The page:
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Last summer, my title changed from “Pastor of Worship and Arts” to “Pastor of Spiritual Formation.”  Since that time, some people at Central have asked me some very good questions about the meaning of my new title, and I want to share what I hope are some good answers.

The first question is this: “What does spiritual formation mean?”  This is a shorthand phrase to describe the comprehensive work of God to make us the people that he created us to become.  As our Creator, God formed the first human being (Gen. 2:7), and he formed each of us with the same exquisite care (Ps. 139:13–16).  As our Savior, God is undoing all that is de-formed in us by sin and its cursed effects; he is re-forming us by con-forming or trans-forming us into the image of the Son (Rom. 8:29; 2 Cor. 3:18) by the power of his Spirit, not only in our souls but ultimately in our bodies as well (Phil. 3:21).

“Spiritual formation” is the ultimate purpose for everything that we do as a church.  The goal of our church is not simply to enjoy stirring worship services or to engage one another in classes or small groups or to serve people in need in our city and around the world.  God calls us to those practices of worship, community life, and outreach because they are the means by which we know and love God and through which God transforms us into a people who bear the image of the Son of God and manifest his likeness in our character and actions with increasing maturity and glory.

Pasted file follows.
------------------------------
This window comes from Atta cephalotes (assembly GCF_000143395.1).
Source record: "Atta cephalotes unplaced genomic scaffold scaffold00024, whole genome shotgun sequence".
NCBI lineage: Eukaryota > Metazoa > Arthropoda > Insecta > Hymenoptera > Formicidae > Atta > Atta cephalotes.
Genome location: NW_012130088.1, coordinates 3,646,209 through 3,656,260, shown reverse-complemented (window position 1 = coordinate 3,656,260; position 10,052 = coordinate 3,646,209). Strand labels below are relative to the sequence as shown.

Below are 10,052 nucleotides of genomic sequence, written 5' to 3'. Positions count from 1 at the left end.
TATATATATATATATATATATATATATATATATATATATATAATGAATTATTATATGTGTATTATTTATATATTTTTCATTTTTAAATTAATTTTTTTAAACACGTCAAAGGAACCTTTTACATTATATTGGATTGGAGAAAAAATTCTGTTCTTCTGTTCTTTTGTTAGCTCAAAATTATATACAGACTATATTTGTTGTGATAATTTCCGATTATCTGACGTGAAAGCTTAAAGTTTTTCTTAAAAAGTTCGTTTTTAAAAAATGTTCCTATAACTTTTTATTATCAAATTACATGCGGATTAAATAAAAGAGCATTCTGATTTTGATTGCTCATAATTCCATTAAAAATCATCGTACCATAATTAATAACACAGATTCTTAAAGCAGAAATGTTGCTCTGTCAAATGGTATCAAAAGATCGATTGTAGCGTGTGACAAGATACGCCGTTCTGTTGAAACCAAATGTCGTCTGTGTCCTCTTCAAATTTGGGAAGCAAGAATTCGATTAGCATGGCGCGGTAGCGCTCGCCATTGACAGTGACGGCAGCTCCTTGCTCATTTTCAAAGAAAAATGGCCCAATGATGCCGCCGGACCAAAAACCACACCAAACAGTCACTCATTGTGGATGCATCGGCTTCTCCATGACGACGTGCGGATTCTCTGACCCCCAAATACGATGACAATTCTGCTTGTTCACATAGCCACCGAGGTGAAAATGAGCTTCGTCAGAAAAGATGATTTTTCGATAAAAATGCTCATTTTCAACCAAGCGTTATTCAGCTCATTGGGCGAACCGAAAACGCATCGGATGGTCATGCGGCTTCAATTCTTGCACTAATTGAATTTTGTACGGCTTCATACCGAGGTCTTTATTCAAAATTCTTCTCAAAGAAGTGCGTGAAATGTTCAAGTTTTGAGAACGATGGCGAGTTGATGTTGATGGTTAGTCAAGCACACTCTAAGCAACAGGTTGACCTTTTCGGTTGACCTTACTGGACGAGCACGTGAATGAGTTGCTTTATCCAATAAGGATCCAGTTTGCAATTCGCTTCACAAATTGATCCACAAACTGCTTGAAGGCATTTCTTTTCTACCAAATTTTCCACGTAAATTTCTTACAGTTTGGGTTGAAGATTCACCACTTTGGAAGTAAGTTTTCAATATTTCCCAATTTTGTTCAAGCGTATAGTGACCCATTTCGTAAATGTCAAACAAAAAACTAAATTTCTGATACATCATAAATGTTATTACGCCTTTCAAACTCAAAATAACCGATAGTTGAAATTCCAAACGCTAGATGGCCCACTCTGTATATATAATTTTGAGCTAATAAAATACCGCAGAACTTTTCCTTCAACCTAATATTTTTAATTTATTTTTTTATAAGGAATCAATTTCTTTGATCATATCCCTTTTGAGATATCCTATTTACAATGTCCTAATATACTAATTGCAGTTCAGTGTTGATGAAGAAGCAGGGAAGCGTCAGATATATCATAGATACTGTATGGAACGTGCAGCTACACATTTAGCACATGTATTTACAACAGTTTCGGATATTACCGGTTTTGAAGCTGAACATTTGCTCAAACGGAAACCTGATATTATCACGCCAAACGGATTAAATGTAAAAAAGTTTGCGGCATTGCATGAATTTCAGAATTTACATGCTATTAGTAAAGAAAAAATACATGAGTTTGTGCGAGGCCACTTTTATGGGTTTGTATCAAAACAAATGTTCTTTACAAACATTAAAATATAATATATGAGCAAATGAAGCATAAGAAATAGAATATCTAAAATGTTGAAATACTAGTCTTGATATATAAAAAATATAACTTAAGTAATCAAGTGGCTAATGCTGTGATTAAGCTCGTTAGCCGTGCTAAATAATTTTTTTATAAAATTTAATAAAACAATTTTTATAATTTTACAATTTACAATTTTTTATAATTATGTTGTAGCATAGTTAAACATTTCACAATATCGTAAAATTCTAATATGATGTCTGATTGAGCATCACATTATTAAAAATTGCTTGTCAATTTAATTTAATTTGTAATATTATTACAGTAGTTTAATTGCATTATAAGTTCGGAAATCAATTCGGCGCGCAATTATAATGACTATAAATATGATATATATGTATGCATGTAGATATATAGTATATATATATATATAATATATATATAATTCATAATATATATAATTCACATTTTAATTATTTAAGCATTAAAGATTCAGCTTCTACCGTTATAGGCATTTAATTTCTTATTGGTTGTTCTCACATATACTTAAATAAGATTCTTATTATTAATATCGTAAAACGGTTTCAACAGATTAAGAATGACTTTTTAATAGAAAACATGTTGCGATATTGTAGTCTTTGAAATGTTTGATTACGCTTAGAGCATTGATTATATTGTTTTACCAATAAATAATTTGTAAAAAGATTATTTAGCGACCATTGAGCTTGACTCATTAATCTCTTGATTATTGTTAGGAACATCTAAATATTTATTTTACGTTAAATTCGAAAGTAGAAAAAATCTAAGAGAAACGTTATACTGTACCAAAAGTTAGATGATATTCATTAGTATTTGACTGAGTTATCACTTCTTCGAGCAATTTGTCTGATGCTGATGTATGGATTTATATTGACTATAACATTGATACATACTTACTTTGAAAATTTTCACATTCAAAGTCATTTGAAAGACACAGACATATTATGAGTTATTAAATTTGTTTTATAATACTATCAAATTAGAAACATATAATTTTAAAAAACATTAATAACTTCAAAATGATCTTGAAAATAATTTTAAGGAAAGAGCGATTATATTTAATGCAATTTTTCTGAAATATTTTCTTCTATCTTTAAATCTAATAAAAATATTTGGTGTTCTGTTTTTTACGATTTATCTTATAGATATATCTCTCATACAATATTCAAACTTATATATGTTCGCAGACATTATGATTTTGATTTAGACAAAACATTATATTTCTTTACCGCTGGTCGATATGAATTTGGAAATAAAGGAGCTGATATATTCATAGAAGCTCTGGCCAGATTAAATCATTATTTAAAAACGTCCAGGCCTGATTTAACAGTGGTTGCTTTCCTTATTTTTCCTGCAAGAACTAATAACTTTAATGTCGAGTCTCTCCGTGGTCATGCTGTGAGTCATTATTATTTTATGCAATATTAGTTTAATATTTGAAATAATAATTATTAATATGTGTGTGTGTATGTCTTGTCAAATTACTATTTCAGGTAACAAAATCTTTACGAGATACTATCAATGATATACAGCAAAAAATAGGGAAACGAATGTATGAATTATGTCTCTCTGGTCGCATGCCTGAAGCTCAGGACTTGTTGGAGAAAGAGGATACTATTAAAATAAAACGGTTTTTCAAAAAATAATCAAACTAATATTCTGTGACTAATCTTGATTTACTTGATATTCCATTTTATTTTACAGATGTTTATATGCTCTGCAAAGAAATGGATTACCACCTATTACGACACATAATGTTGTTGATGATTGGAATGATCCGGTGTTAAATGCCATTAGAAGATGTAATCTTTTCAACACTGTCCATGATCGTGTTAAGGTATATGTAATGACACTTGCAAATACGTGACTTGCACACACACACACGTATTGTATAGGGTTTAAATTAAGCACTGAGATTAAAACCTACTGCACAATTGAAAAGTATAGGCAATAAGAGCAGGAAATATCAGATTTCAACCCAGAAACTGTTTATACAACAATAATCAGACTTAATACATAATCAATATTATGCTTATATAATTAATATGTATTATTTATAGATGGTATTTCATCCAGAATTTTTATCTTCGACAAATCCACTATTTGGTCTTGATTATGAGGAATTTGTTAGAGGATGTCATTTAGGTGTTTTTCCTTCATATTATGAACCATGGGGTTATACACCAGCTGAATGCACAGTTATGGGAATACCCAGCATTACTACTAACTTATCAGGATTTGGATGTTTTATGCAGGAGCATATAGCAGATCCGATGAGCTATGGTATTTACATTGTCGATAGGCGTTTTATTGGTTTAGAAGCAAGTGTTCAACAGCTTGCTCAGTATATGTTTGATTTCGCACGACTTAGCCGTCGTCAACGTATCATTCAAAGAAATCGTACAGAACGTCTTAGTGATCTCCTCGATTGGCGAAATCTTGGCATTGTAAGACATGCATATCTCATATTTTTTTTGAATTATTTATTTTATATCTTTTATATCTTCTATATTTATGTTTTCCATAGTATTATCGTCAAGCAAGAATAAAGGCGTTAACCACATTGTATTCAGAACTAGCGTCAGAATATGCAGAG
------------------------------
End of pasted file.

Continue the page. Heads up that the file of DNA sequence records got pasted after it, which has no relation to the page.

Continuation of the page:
God’s work in spiritual formation is a lifelong process of growth.  Jesus is not only our sacrifice and priest but also our model, teacher, and guide, and he calls us to be disciples who follow him by submitting to his wise methods of training so that we can be like him (Luke 6:40).  As Pastor of Spiritual Formation, my calling is to help our church to see the full vision of God’s transformative plan for us and to pursue that vision by all the means and methods that God provides for our training in the way, the truth, and the life of God.

A second question often follows the first: “Isn’t this what the church has often called discipleship?”  Yes, it is.  Spiritual formation is simply another term for the process of becoming a full disciple of Jesus.  It describes the life and goal to which Jesus calls his followers and students (disciples). 

And that answer leads naturally to a third: “Why would I choose the phrase “spiritual formation” for my title rather than ‘Pastor of Discipleship’”?   One reason is that the term “discipleship” has become strongly associated inside the church not simply with the overall process of spiritual formation but also with a particular means of pursuing it.  For many people, the term “discipleship” brings to mind classrooms, curriculum, and structured mentoring relationships in which older, knowledgeable Christians teach the basics of the Christian faith to people who are younger or less experienced.  While those are forms that accomplish some aspects of discipleship, the process of becoming a mature disciple of Jesus—the process of spiritual formation—involves far more than that.  Indeed, the most focused forms of spiritual formation do not occur in classes but rather in coffee shops and around dinner tables, in phone calls and emails, in service projects and daily work, and in spiritual conversations saturated in the word of God and prayer shared by close Christian friends.  The revelation of Jesus’ life and ministry in the Gospels shows us clearly that his means of grace and his methods of training and forming us go far beyond anything we can experience in a classroom, a sermon, a lecture, or a workbook.